By Patrick Wilson
NORFOLK - A jury has ordered a former police officer to pay $500,000 in damages to a woman who claimed he raped her while answering her 911 call for help.
Former Officer Jason M. New did not show up for his civil trial last month.
A jury awarded plaintiff Angela L. Allen $250,000 in compensatory damages, $250,000 in punitive damages and additional costs of $985.50, according to a May 20 court order.
Circuit Judge John R. Doyle III previously found that New was liable for rape and sexual assault of Allen, according to court records.
Allen was 60 in August 2010 when she filed the lawsuit. She argued that she was disoriented because of a combination of alcohol and prescription and over-the-counter drugs when she called 911 for help at her home in Ghent. New, who was on duty and in uniform, arrived and raped her, according to her lawsuit, then returned and raped her a second time, the suit alleges.
Allen argued that she couldn't consent to sex because of her impaired condition.
The Virginian-Pilot generally does not publish the names of sexual assault victims, but Allen spoke with the newspaper about the lawsuit in 2010 and agreed to allow her name to be published.
New was 34 when the suit was filed and had worked for the Norfolk police since April 2007.
In March, his attorney asked to withdraw as his lawyer because he couldn't reach him or find him.
Commonwealth's Attorney Greg Underwood found insufficient evidence to prosecute New, his spokeswoman said in 2010.
If attorneys for Allen had their way, the city of Norfolk would be paying up, too. But because of sovereign immunity, Doyle dismissed the lawsuit against the city, a decision that was upheld by the Virginia Supreme Court.
Robert Ruloff, one of the plaintiff's attorneys, said his firm is using an investigator to try to find New.
"If we can find him, we can take his deposition and see what he has. If he's got any assets, we can try to take his assets," Ruloff said. "We're going to pursue this until we try to get her compensation."
City spokeswoman Lori Crouch said records show New was terminated on Nov. 11, 2010.
Friday, June 14, 2013
Our thoughts on the video:
- The only reason the community "has a right to know" is due to laws being passed based on myths.
- What about our "right to know" about all other ex-felons who live around us and who are more dangerous?
- These laws don't really keep anybody safe from someone determined to commit a crime, they are nothing more than a false sense of security.
- Starting at 1:15 the officer says there is a different between and registered sex offender (RSO) and a sexually violent predator (SVP). Well, that is not exactly true, to a point. Anybody who commits a sexual crime is forced to register, so therefore they are a RSO, but, that doesn't mean they are a SVP either, and a SVP is also a RSO. So he is not 100% correct here.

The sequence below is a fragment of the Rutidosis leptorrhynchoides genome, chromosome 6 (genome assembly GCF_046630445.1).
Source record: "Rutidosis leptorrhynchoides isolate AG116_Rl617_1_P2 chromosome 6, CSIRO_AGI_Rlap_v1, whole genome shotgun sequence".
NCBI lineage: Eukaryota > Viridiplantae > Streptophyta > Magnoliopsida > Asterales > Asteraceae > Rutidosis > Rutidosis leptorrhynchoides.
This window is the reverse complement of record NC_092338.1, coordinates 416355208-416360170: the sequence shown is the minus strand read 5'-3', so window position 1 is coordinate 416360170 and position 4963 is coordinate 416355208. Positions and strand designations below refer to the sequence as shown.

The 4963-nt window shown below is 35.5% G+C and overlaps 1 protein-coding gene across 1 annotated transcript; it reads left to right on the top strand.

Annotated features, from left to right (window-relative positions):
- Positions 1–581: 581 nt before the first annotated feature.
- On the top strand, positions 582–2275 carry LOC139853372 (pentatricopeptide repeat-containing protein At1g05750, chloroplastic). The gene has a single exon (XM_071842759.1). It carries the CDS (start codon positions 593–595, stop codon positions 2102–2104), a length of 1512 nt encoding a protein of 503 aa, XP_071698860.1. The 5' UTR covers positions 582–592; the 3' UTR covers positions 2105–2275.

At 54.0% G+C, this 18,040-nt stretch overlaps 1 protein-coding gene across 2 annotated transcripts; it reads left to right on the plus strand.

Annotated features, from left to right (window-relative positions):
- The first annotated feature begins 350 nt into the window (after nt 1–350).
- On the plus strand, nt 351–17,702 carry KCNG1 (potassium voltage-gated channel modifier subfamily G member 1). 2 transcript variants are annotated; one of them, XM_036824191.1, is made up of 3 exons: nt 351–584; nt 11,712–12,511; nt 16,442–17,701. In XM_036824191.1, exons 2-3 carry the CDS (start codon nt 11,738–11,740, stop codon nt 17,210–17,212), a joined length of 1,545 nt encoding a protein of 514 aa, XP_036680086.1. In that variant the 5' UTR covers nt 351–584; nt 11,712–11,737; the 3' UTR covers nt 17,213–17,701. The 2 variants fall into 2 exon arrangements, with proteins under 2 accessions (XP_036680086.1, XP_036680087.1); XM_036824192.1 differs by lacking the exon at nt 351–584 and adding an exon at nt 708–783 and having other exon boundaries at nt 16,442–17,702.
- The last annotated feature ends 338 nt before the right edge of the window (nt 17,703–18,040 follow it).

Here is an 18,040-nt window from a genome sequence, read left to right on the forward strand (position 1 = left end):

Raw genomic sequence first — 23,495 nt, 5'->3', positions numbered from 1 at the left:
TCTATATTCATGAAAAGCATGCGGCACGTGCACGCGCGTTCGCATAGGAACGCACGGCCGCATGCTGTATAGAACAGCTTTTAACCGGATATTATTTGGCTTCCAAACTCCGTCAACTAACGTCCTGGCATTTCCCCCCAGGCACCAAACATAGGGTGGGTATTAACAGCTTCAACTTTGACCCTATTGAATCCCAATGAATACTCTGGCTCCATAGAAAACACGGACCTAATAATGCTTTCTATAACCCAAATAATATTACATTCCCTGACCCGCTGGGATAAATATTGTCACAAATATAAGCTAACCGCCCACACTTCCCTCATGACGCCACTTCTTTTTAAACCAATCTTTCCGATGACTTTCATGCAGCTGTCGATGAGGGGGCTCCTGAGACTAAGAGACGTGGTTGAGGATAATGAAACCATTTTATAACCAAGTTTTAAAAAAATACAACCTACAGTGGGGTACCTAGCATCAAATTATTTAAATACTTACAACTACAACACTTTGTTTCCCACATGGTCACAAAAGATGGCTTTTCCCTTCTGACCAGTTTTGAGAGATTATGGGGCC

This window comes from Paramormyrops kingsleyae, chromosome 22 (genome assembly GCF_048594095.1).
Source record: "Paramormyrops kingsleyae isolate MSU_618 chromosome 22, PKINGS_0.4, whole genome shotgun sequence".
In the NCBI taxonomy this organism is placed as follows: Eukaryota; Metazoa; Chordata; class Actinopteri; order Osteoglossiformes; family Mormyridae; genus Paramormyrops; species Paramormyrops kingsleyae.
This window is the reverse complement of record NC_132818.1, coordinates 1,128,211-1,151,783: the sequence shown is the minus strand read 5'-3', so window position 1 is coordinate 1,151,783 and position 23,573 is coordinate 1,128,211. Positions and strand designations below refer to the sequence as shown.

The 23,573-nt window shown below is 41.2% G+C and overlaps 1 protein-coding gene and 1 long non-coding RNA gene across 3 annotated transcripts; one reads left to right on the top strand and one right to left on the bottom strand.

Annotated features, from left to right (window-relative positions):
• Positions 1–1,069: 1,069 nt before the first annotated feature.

- Around 2:20 the officer says that all SVP's are subject to community notification. It is our understanding, which we may be wrong, that all RSO's, regardless of classification, are subject to this community notification, not just SVP's. Maybe someone from this state can clarify that for us? He also states that SVP's must register with the local police, but again, it's our understanding this affects all RSO's, not just SVP's.
- Polygraphs are junk science and they say that the results are not admissible in courts, yet they are used to violate someone. Read more on Polygraphs.
- Around 4:20 the officer talks about treatment and rehabilitation, well, when you are forced on an online registry which people use to deny you jobs, a home, or target you or your family for harassment, or worse, rehabilitation is nonexistent!
- Around 6:10 the officer mentions that most sexual offenders have no criminal history at all, which also points out that most people who commit sexual crimes are not known (registered) sex offenders, but someone who hasn't been caught yet, and it also shows that re-offense rates are indeed low, not high.
- Around 6:50 the officer mentions that female sex offenders account for less than 10% of all RSO's. Well, that is mainly because that when a female commits a sex crime, it's seen as a male "getting lucky" or the female was "depressed" or something else. There is a double standard in society, and it is our opinion that if that was eliminated, women would account for a lot more sexual crimes, but that's just a hunch.
- The officer then goes on to show that most sexual crimes are committed by people the victim knows, not a stranger, and that most sex crimes are committed in the offenders own home or the victims.